Whether yours has to do with bad habits, he/she has refused to change or the way you are treated generally in the relationship (which can be very painful), always remember that there is no couple on earth yet who agrees on everything. Sometimes, as the relationship gets older, you just choose to overlook some issues but they are definitely still there—you probably would have noticed that talking about it all the time causes you more pain than the result you so much desire, so you choose to let sleeping dogs lie. There is no way you can get it 100 per cent from any human being or are you thinking of marrying an angel? Sorry, this might take you a lifetime because angels do not live physically on this planet and maybe this is why some people are still single.

I once met a man who was marking to his 50th birthday but still single, I mean he was never married nor had any child outside wedlock. When I asked why he kept so long, he lamented he has not found any woman he could live happily with. At a second thought, I felt he would have said he hasn’t found any woman he could buy over. Yes, some people think marriage should be a buy-over dash where the stronger person, man or woman, completely shuts the other person down. This happens principally in relationships where the one with a stronger financial muscle feels his/her partner should tremble at his or her very presence, but is this how it should be?

A buy-over partner does things he/she feels should be and only informs you later if he or she likes, expecting you to go along with the development. People who wouldn’t want others to oppose their opinions have real ego problems and would continue to cause pain to loved ones.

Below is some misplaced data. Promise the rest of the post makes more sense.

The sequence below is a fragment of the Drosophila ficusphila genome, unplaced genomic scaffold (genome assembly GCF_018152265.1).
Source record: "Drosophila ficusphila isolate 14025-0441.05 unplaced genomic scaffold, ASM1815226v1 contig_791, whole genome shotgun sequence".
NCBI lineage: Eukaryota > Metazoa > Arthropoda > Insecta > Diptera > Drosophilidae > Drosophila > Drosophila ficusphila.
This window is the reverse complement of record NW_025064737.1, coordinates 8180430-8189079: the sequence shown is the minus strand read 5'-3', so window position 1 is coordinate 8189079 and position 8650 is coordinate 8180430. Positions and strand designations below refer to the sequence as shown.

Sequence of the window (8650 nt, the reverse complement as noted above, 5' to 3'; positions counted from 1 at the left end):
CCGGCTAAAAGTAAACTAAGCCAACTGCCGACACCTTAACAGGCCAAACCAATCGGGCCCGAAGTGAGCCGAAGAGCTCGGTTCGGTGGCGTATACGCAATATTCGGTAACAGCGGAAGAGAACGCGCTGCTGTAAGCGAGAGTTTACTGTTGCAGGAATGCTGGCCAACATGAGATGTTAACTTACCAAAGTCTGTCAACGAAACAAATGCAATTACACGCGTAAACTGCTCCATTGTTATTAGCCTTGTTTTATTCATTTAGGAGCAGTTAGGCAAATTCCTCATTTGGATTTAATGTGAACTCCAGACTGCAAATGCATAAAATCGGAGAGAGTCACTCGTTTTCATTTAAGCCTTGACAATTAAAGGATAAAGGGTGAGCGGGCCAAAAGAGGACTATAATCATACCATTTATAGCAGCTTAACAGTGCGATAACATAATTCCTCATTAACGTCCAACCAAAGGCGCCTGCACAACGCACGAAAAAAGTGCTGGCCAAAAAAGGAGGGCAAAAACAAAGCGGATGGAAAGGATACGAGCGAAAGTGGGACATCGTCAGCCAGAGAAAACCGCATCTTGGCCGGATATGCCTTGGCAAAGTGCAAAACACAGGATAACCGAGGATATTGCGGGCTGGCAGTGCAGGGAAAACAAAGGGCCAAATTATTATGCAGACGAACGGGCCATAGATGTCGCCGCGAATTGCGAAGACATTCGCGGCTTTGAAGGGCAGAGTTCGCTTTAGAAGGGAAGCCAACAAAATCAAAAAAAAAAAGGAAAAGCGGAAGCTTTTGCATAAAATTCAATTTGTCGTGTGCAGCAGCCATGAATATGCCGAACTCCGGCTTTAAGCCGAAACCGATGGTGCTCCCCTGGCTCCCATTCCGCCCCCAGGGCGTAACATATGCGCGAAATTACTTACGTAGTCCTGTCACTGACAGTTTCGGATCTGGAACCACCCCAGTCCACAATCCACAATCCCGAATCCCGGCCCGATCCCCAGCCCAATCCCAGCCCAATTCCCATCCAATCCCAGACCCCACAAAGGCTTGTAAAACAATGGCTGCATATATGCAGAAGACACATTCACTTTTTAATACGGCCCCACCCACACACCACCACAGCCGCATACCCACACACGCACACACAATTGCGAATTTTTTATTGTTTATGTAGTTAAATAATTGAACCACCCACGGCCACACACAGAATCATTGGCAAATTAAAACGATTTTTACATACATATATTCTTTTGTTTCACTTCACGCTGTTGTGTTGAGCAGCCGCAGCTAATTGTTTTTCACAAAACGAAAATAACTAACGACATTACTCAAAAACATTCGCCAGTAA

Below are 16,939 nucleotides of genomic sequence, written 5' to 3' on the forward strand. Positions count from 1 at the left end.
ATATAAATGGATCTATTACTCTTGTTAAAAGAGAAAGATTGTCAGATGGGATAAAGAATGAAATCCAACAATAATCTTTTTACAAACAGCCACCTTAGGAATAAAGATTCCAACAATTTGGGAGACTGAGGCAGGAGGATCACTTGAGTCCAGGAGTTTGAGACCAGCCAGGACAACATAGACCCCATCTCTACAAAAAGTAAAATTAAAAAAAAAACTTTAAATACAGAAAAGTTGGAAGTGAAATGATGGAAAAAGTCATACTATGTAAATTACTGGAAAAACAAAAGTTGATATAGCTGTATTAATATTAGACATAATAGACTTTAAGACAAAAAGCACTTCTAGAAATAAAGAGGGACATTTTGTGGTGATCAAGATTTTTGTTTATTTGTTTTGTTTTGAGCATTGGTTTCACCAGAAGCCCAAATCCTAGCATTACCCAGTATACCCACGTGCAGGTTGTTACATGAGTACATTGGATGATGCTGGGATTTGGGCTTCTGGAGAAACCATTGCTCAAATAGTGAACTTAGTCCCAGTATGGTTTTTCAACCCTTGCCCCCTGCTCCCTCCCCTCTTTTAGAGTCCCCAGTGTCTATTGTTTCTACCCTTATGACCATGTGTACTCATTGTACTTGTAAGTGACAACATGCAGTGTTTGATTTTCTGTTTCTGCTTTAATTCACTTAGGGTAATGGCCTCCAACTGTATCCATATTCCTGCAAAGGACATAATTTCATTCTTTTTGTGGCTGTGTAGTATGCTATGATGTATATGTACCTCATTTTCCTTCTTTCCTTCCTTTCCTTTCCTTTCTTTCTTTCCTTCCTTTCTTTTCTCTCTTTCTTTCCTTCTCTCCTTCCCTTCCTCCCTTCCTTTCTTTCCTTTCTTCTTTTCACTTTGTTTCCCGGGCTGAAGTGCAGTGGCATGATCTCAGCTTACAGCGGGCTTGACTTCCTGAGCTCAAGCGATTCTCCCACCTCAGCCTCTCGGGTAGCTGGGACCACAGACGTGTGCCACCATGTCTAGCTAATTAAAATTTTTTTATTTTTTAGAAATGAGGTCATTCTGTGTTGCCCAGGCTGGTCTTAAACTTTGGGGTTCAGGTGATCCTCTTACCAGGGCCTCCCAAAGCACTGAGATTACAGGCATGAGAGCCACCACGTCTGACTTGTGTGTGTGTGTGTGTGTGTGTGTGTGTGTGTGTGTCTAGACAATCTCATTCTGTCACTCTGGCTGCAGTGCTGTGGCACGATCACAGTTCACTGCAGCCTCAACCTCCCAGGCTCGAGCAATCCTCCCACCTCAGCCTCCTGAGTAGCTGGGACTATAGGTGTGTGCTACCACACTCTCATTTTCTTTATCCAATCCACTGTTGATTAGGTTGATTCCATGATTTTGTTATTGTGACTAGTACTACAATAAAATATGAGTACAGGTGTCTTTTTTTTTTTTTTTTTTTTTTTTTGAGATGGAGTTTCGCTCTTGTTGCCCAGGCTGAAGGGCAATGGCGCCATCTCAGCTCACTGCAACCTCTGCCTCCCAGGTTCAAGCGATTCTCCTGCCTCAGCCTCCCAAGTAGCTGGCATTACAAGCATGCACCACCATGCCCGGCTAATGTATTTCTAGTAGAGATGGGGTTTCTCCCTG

Open up to your mate, let him/her bring his or her feel on the issue at hand and who knows, it may turn out to be better than what one small head thought.

Disagreements make marriages spicy; how boring would it be if a man and wife always say ‘yes’ to every suggestion? Sooner than expected, someone would know there is something obviously wrong, either he or she is afraid to speak or playing a silly game of pretence to confuse the other and the relationship would later pay for it.

What to do:

For every disagreement, people are trying to put their opinions across and want to be heard/accepted. As long as they feel they have a potent point to make, it could be difficult to convince them or shoot them down. For harmony, it would be best to:

•Listen: Give an undivided attention to what they have to say.

•Reason: They feel right about their opinions, so why not check out what makes it so? They may be right after all and reasoning with them calms them down temporarily.

•Understand: Try to decode if emotion is attached to the issue at hand and address it first as everyone wants to be loved and accepted, once your spouse feels cared for, it is a lot easier to give in to your way.

•Compromise: The big deal is being able to adjust and accommodate your spouse in your decisions. Both of you should critically consider the issue and stick to the best position—find a common ground. On the other hand, it pays to know that you cannot always have your way in life, so take it easy when it happens.

•Show love: Let all things be done in love.